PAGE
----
We thought we’d have a look at the ways in which renovators can incorporate energy-saving ideas into their project and maximise the sustainability of their renovation. It’s possible to make use of products and materials that impact the footprint of your renovation both at the time of the build and well into the future. Here are some ideas—big and small.
The orientation of your home on the block is key. Taking advantage of the free resources of sunlight and natural breezes and making them work for you is a no brainer when you have the flexibility in your renovation plan. Designing the floorplan and tweaking the orientation to allow the winter sun to warm your home and also invite cooling breezes throughout can have a large impact on energy consumption.
Insulation is another easy fix when renovating. Your builder will ensure an extension has adequate insulation but now might be the time to check what’s going on in the parts of your home that are remaining untouched. Could the roof insulation be improved overall? Are your windows draught proof? Would you benefit from double glazing on your windows to decrease heat transfer?
A discussion with your renovation builder will ascertain which aspects of your existing home can be retained and/or reused so as to minimise consumption of new products. Electing to use local rather than imported materials for the build will also decrease the energy and carbon footprint of the project. There are a plethora of eco-friendly products on the market with more being developed all the time. Flooring, benchtops, window dressings, and paint all have options which are better for the planet than others.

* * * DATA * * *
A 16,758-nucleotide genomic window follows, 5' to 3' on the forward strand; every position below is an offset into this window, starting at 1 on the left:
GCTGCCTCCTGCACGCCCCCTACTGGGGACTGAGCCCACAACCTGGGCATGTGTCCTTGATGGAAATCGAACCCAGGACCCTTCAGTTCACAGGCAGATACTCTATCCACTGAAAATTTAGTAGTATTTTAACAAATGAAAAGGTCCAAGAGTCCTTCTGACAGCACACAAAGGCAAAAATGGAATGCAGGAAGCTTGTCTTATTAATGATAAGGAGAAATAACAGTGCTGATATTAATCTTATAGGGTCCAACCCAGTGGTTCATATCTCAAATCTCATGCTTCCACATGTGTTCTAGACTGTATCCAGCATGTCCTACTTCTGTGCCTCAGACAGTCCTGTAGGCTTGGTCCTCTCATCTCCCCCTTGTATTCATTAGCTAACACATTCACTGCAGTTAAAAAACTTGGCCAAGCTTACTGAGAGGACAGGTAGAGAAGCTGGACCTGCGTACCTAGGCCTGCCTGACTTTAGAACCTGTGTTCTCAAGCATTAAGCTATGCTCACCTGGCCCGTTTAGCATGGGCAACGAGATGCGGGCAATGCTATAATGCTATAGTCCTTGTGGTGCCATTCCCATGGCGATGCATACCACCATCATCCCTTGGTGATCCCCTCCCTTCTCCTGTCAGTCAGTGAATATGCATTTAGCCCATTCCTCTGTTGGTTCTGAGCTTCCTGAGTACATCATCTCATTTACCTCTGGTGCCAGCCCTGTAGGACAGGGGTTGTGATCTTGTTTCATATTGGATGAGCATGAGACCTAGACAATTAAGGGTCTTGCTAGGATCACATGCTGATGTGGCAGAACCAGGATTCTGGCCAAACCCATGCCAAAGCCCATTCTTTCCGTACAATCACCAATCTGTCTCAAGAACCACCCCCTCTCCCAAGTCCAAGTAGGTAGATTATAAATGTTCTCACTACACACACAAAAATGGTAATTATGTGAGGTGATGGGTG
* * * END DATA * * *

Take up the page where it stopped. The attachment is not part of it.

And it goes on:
Designing to allow as much natural light into your home as possible will reduce the amount of artificial light you need during daylight hours, even on overcast days. Think skylights and light tunnels as well as thoughtful placement of windows throughout.
Elect for LED lighting in your home. Approximately 15% of the energy we use in our homes goes toward lighting. Incandescent bulbs waste much of that by generating heat as well as light (only a measly 10% of the energy they use is converted to light). LED lighting avoids that wastage and globes last for many years.
Selection of energy efficient appliances for your new kitchen, laundry or bathroom will have an ongoing influence on the energy consumption of your home. Think energy efficient appliances like fridges, dishwashers and washing machines but don’t forget about water saving toilets, tapware and shower heads.
The planning stage of your renovation might be the time to consider the installation of solar panels. Solar technology is becoming more and more affordable and it is possible to install panels with the facility for a battery to be added later down the track—once battery technology is more accessible for the everyday home owner. Solar power is a fantastic way to reduce energy consumption and incorporating a battery in the future for use during the night will be a game changer.
Including a rainwater tank in the design of your home and landscaping can greatly decrease mains water usage in your home. It’s not just the garden that will reap the rewards, water tanks can supply the toilets and laundry too. The size you opt for will be dictated by your budget, but also by the space you have available, so thinking about it from the get-go is important and will allow the builders to plan for the plumbing into your home.
The sky (and your budget) are the limit when incorporating eco-friendly products, materials, and practices into your project. Whether you put thought into the layout of your extension and purchase energy-saving appliances or you go all-out and build a rooftop garden to maximise insulation and grow your own food, just pausing to consider the choices you make can benefit us all.